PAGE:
Familiar words, memorized by most of us, source of information concerning our prayers, taking on spiritual perspectives applied to life, and direction for our steps.  These are only a few of the descriptions which various Bible scholars have given to those verses we know as "The Lord's Prayer."  Other gospel writers either allude to the prayer or give a little longer version of it, but the basic meaningfulness of these words constitute, in the words of Jesus, "how you should pray."

We've heard sermons preached about the prayer, studied it on our own or in discussion groups, yet I am wondering if we actually take this as a sense of direction in our prayers.  For a world of people who are prone to thinking of spiritual matters only in one of life's emergencies and looking for a bail-out from our troubles, Jesus is telling us in the model prayer, that our prayers, too, need to be about the kingdom, God's will, our daily needs, forgiveness as we have been forgiven, God leading us away from temptation and delivering us from Satan. 
For our weekend meditation, let's consider an application of that last part, verse 13.  "Lead us not into temptation."  It's easy for us to say the words in a prayer, but so difficult for us to talk about feeling the Lord's direction when we are tempted.  Or do we believe at all, that God actually leads his people today?

We sing songs about his willingness to lead, but are we missing one of the grandest blessings of all when we overlook God's leadership and ask his help for the steps we take?  The indication we get from Jesus himself is one where God will help us and be our strength when we are tempted. 

The latter part of that verse, "but deliver us from the evil one," needs similar questions asked.  If we have difficulty recognizing God's ability to lead us in the right way, away from temptation, do we sense his power in delivering us from Satan's influence over us?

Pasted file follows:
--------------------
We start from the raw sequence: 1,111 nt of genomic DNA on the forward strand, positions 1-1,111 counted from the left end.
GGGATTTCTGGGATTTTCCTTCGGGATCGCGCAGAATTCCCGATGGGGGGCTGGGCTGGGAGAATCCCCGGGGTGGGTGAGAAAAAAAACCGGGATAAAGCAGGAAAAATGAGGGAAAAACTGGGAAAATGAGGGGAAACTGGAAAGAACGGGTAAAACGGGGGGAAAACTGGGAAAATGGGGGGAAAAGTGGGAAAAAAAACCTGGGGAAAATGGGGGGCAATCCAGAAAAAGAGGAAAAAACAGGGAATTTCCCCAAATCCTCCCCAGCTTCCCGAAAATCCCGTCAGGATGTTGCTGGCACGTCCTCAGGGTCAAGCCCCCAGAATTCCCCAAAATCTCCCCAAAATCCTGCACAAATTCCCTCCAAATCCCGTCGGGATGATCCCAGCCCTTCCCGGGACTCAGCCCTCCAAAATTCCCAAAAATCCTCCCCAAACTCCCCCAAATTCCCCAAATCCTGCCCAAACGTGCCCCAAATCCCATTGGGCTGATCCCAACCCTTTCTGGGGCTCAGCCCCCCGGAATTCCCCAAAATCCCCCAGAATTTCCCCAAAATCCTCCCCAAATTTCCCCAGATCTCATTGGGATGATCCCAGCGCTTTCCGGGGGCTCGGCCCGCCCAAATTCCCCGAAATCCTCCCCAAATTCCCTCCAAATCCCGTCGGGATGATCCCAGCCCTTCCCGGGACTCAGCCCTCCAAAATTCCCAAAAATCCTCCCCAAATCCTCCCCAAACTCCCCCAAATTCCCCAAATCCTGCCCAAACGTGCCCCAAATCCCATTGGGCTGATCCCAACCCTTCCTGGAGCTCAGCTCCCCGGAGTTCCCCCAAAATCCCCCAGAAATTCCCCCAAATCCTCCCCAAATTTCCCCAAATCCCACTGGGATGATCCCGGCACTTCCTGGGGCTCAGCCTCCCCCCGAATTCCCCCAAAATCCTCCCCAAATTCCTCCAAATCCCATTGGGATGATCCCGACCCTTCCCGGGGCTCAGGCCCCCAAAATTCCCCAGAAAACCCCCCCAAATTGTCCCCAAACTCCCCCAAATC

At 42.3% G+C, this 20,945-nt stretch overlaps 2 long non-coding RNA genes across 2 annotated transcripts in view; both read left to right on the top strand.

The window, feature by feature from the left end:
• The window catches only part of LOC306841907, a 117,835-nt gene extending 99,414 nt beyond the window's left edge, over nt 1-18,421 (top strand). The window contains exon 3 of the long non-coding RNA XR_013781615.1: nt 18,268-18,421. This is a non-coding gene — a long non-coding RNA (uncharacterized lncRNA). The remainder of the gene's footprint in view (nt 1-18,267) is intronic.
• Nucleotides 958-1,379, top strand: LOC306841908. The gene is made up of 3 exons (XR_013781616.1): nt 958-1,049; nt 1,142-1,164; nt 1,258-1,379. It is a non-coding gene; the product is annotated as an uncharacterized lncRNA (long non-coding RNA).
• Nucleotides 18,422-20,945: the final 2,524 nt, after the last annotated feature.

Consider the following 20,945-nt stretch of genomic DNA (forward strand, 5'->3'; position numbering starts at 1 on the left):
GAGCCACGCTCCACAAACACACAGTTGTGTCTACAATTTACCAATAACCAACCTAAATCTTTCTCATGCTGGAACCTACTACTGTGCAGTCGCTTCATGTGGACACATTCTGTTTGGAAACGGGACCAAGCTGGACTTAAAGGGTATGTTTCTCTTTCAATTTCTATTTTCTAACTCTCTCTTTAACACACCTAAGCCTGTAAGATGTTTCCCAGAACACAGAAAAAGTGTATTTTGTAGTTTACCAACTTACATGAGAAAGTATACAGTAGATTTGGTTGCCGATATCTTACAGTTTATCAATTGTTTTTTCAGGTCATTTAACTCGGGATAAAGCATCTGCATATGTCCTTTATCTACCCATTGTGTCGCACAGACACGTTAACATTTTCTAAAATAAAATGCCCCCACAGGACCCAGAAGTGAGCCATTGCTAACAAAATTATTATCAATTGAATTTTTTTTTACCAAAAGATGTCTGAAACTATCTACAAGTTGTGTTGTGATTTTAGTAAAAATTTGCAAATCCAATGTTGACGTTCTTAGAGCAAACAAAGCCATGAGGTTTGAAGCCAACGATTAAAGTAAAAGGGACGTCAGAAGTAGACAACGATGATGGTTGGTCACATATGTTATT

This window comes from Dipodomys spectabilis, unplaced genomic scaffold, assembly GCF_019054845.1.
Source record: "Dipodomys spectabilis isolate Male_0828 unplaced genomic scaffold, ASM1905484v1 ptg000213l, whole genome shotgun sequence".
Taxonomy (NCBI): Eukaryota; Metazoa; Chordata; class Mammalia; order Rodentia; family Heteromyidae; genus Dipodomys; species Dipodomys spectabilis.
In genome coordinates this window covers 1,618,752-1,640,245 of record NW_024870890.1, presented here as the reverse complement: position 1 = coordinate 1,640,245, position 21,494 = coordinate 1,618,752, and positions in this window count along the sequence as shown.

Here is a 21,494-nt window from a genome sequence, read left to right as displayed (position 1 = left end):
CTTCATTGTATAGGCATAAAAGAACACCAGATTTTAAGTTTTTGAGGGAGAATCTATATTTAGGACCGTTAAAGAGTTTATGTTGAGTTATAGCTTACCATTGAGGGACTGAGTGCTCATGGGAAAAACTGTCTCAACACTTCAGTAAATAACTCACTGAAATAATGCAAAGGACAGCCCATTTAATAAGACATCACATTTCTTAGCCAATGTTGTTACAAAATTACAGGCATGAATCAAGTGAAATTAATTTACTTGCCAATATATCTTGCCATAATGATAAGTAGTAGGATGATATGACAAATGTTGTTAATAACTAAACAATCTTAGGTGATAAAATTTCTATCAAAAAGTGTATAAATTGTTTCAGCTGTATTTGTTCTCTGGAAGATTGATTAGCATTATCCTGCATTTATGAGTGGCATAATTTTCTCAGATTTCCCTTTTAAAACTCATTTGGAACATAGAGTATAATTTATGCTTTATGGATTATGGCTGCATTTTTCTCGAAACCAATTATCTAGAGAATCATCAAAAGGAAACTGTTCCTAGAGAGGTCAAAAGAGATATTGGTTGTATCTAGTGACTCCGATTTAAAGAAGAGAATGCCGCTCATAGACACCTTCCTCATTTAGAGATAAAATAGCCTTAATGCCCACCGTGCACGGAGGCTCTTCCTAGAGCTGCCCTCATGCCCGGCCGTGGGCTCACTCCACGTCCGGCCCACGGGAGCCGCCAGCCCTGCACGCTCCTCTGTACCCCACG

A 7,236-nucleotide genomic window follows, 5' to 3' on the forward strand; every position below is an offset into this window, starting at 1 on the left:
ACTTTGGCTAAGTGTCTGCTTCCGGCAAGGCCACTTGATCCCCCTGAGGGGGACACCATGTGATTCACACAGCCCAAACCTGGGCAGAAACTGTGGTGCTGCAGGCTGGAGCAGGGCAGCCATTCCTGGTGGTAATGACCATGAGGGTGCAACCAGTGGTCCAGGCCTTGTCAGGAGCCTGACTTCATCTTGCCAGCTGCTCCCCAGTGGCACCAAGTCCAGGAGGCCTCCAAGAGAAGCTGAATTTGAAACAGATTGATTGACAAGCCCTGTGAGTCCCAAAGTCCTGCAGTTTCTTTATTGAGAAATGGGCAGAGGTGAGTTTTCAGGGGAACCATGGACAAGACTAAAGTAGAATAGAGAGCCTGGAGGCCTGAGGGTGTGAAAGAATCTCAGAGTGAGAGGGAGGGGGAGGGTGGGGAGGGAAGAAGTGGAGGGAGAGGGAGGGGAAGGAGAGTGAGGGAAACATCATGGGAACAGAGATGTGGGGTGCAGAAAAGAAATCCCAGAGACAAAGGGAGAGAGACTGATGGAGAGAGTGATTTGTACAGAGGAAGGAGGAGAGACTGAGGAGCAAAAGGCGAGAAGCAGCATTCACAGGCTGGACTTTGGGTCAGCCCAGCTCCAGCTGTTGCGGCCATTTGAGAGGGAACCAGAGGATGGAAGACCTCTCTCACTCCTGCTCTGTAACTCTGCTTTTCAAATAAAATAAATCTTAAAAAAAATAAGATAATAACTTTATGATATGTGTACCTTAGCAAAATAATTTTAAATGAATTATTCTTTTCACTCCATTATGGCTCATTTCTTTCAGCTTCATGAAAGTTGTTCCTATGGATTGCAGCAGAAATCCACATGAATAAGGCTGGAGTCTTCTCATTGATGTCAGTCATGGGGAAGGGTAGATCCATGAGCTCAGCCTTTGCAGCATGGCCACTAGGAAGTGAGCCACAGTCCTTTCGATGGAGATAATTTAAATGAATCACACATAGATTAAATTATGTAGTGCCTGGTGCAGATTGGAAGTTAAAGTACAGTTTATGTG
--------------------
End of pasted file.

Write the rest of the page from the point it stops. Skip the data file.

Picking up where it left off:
One Bible commentator suggests that word deliver, is actually a stronger word than we imagine.  It carries with it the idea that we are asking God to grab us or snatch us aggressively from Satan's control over us. 

May we pray with boldness and confidence about God's direction and power. 


Thursday, June 26, 2014

A Pair of Kings

A recent Bible study I attended addressed the contrast between an earthly king and the King of Kings.  We were introduced to a New Testament character we know as Herod the Great.  From biblical writings as well as historical findings, Herod was obviously a powerful man.  Saying that on the one hand, his greatness came at a great price because he seemed to live in constant fear of someone coming along that was more powerful, and claiming authority over him. 

Herod built quite a string of fortresses which doubled as palaces, which were lined up to offer him an avenue of escape.  Should one be attacked by enemy forces, he could run to another.  All the fortress and palace building had labeled him as the "building king."  It was all to protect what was his, and if he had his way, he would maintain power and authority over all the people, and no one in their right mind would challenge his rule.  He was the picture of power, authority and magnificence.

I find it a bit ironic, during the reign of Herod, in Bethlehem, where Jesus was born, there were only a few miles separating the Herodion, Herod's main palace and fortress, and the birthplace of Jesus. 

Our study that day was to draw a contrast between the two kings, Herod and Jesus, a study of God's plan in bringing kings together in order to fulfill eternal purposes.  The irony continues when King Herod, whose power demanded all authority and all glory for himself, was soon issuing edicts for the killing of babies because of rumors of the birth of the King of Kings.